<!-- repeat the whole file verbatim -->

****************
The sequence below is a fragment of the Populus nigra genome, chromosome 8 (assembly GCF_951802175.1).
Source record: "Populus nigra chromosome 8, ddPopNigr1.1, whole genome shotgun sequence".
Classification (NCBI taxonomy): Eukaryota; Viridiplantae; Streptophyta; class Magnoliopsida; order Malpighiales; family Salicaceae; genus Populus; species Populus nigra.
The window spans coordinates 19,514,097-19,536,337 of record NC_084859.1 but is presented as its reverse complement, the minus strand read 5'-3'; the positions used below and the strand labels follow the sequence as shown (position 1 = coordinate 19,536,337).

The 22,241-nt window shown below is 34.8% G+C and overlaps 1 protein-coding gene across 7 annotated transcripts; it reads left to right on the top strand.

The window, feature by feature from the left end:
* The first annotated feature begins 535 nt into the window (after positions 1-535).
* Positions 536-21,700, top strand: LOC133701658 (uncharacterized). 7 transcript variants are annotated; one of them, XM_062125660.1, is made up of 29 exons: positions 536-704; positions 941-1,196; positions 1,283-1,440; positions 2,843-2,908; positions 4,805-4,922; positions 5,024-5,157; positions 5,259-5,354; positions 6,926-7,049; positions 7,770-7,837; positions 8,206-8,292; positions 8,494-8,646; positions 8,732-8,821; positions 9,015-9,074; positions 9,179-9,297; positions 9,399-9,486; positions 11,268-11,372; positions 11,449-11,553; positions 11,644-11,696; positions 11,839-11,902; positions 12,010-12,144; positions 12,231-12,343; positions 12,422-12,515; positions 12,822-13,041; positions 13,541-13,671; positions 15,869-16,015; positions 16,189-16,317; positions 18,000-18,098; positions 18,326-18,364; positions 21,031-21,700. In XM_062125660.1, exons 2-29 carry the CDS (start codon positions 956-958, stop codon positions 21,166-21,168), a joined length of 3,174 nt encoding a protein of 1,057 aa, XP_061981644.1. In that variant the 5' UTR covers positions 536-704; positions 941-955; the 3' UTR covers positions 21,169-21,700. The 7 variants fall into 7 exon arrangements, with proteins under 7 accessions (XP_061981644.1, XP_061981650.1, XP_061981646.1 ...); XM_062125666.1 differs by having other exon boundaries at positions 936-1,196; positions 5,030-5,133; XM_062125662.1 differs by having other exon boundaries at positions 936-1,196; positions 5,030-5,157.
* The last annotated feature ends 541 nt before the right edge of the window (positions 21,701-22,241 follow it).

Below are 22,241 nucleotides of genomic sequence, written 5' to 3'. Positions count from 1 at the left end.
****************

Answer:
The sequence below is a fragment of the Populus nigra genome, chromosome 8 (assembly GCF_951802175.1).
Source record: "Populus nigra chromosome 8, ddPopNigr1.1, whole genome shotgun sequence".
Classification (NCBI taxonomy): Eukaryota; Viridiplantae; Streptophyta; class Magnoliopsida; order Malpighiales; family Salicaceae; genus Populus; species Populus nigra.
The window spans coordinates 19,514,097-19,536,337 of record NC_084859.1 but is presented as its reverse complement, the minus strand read 5'-3'; the positions used below and the strand labels follow the sequence as shown (position 1 = coordinate 19,536,337).

The 22,241-nt window shown below is 34.8% G+C and overlaps 1 protein-coding gene across 7 annotated transcripts; it reads left to right on the top strand.

The window, feature by feature from the left end:
* The first annotated feature begins 535 nt into the window (after positions 1-535).
* Positions 536-21,700, top strand: LOC133701658 (uncharacterized). 7 transcript variants are annotated; one of them, XM_062125660.1, is made up of 29 exons: positions 536-704; positions 941-1,196; positions 1,283-1,440; positions 2,843-2,908; positions 4,805-4,922; positions 5,024-5,157; positions 5,259-5,354; positions 6,926-7,049; positions 7,770-7,837; positions 8,206-8,292; positions 8,494-8,646; positions 8,732-8,821; positions 9,015-9,074; positions 9,179-9,297; positions 9,399-9,486; positions 11,268-11,372; positions 11,449-11,553; positions 11,644-11,696; positions 11,839-11,902; positions 12,010-12,144; positions 12,231-12,343; positions 12,422-12,515; positions 12,822-13,041; positions 13,541-13,671; positions 15,869-16,015; positions 16,189-16,317; positions 18,000-18,098; positions 18,326-18,364; positions 21,031-21,700. In XM_062125660.1, exons 2-29 carry the CDS (start codon positions 956-958, stop codon positions 21,166-21,168), a joined length of 3,174 nt encoding a protein of 1,057 aa, XP_061981644.1. In that variant the 5' UTR covers positions 536-704; positions 941-955; the 3' UTR covers positions 21,169-21,700. The 7 variants fall into 7 exon arrangements, with proteins under 7 accessions (XP_061981644.1, XP_061981650.1, XP_061981646.1 ...); XM_062125666.1 differs by having other exon boundaries at positions 936-1,196; positions 5,030-5,133; XM_062125662.1 differs by having other exon boundaries at positions 936-1,196; positions 5,030-5,157.
* The last annotated feature ends 541 nt before the right edge of the window (positions 21,701-22,241 follow it).

Below are 22,241 nucleotides of genomic sequence, written 5' to 3'. Positions count from 1 at the left end.